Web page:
What is an activist artist?

For the Impressionists, society often labeled artists as flâneurs, since these gentlemen strolled through nature looking for artistic inspiration. This question could also be answered with any of the numerous movements and their subsequent titles: Surrealists, Dadaists, Conceptualists, Abstract Expressionists, and all the other “-ists” out there. But what about the term “activist?”

A photo of two people in a museum or gallery setting, protesting against oil consumption. The people are wearing white t-shirts with “Just Stop Oil” written on them, and are kneeling in front of a large, yellow, abstract painting with sunflowers on it. The painting is in a gold frame and is hanging on a green wall.
Just Stop Oil activists threw Heinz tomato soup cans at a Van Gogh painting in London’s National Gallery to protest UK oil and gas projects, 2022, AP

Today, when discussing activism and art, we might immediately think of the ongoing environmental groups using famous paintings in their protests to bring awareness to climate change. Whether agreeable action or not, such stunts are what most people think of when “art” and “activism” collide. However, activism is defined as efforts used to promote and/or execute social change. Would that not mean there are various ways of being an activist? Ones that go further than marching in streets with signs or using museums as sites of protest? If someone uses their art simply to bring awareness to an issue, does that not also make them an activist as well?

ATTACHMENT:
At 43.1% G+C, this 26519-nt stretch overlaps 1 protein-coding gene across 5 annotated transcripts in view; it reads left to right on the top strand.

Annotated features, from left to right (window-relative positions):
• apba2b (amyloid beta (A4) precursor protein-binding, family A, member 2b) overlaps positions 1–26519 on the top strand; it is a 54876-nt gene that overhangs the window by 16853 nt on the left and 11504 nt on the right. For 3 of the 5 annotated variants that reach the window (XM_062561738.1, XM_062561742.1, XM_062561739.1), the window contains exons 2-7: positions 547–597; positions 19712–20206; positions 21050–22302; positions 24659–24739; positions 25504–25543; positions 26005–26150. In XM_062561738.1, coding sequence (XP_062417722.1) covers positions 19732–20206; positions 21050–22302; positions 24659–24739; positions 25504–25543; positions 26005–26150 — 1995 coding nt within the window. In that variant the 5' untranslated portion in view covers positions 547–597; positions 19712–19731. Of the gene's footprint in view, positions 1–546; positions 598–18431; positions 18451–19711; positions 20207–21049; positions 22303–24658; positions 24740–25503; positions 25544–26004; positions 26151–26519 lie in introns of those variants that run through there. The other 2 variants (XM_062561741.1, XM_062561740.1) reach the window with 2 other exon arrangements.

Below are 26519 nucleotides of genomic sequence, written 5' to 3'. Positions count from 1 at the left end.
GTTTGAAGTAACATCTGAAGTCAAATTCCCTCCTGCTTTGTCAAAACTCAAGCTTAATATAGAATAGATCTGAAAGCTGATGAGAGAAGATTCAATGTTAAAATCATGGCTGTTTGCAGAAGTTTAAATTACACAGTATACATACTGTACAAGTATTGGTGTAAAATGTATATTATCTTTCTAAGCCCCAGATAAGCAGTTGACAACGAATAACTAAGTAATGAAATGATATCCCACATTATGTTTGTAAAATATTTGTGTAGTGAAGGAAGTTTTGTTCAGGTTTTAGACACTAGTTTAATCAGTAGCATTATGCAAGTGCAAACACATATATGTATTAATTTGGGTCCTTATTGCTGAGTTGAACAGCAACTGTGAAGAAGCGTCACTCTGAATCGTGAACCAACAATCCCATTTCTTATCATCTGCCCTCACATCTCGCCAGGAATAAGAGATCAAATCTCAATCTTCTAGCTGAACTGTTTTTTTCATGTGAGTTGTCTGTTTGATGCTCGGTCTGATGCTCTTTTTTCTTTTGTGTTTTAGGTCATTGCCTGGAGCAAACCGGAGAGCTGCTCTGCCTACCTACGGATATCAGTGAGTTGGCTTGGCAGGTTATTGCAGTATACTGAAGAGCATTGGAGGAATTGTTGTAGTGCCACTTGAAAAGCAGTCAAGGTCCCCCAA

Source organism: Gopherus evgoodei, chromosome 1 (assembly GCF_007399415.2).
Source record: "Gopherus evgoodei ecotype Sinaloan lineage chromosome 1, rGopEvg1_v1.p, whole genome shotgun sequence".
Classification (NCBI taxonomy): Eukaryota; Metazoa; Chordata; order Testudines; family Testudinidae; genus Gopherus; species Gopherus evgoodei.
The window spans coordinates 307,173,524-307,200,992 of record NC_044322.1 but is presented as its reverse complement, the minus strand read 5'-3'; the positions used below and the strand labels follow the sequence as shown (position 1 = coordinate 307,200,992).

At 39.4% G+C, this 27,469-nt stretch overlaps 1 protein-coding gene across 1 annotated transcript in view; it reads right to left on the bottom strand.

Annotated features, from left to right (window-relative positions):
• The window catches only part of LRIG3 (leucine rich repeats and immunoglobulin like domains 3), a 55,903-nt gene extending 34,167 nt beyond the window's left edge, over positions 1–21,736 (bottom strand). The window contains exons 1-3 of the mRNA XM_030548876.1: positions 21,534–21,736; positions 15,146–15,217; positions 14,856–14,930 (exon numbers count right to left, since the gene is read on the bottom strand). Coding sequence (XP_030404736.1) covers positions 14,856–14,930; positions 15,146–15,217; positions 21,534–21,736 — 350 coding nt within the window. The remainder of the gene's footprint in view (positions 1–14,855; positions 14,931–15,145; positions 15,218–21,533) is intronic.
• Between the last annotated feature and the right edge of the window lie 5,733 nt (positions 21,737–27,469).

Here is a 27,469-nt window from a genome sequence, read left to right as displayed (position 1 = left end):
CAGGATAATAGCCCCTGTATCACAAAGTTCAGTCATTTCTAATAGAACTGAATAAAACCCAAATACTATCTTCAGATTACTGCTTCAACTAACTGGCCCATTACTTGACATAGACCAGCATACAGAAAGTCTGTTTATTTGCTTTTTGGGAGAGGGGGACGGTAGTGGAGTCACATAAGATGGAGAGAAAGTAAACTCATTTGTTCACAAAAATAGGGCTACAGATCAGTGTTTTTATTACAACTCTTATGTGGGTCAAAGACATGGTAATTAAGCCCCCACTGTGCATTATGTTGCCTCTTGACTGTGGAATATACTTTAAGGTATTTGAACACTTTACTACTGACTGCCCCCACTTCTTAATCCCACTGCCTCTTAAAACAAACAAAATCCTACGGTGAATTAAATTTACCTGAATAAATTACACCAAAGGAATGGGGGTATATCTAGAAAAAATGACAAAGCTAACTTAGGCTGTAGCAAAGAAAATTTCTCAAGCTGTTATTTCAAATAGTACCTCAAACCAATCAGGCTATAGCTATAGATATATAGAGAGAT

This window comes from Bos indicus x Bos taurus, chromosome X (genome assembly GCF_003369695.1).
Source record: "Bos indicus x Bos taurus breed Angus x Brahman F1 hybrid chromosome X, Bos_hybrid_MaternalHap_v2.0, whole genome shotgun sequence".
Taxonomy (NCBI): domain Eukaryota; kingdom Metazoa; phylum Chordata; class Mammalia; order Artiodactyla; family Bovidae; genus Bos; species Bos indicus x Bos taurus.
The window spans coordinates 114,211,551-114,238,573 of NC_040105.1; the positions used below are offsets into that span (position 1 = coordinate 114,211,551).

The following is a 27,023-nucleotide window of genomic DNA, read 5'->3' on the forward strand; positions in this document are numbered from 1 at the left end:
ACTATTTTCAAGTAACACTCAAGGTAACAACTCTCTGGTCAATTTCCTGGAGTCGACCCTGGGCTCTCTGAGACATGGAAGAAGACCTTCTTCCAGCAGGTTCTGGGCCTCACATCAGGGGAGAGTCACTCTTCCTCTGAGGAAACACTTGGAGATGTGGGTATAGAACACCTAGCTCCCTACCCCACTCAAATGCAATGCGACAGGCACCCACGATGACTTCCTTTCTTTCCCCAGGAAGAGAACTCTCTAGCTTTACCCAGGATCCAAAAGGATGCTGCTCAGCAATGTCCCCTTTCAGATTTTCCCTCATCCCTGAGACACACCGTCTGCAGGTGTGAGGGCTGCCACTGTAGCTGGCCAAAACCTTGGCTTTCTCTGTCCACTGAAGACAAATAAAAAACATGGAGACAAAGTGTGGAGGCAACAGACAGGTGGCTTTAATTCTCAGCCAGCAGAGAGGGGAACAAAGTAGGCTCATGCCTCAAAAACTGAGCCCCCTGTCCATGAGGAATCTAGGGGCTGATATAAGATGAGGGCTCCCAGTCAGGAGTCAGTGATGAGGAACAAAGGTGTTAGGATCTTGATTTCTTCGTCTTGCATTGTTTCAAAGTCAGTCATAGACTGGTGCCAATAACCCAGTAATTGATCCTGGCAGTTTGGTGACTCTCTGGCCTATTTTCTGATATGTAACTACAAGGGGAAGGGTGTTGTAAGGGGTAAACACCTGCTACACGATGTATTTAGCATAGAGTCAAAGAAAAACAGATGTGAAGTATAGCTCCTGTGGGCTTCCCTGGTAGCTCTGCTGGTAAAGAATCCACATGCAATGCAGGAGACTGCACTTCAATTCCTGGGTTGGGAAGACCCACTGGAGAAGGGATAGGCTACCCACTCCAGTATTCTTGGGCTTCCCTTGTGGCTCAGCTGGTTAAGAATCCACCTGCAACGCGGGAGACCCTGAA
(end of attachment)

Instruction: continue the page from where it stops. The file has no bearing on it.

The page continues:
A black and white image of a protest march, showing the civil rights movement in the United States. The protesters are holding signs that read “End Segregated Public Schools”, “We Demand Voting Rights Now!”, “Jobs for All Now!” and “Freedom Now!”, expressing their demands for racial equality and justice.
Leaders walk from the Washington Monument to the Lincoln Memorial, August 28, 1963, Wikimedia Commons

Looking at the work of three contemporary artists, Titus Kaphar (1976-), Kirsten Stolle (1967-), and Tamás Ábel (1991-), we can see how they use art as an intervention to bring about social change. Whether it be broadly historical or specifically environmental, it is obvious their work is activist in nature, even if they do not meet the standard criteria that defines an activist.

Titus Kaphar

Kaphar, similar to other contemporary artists, is not confined to a single medium. As an American artist, he investigates the way society has recorded American history and continues to memorialize it through his art. Often starting with an iconic American painting, Kaphar employs techniques such as erasing, painting over, shredding, or even cutting out elements to probe deeper into the reality of American history. Given his commitment to uncovering the truth, it’s fitting to consider Kaphar not just an artist, but also an activist.

A diptych painting of two figures Billy Lee & Ona Judge with their faces blurred out by tar, standing in front of a beach and ocean scene. The figures are wearing peach-colored outfits. The figure on the left is wearing a suit and the figure on the right is wearing a dress with a white collar. The figures’ faces are covered by tar looking like black curly hair, obscuring their identities and suggesting a sense of mystery or anonymity.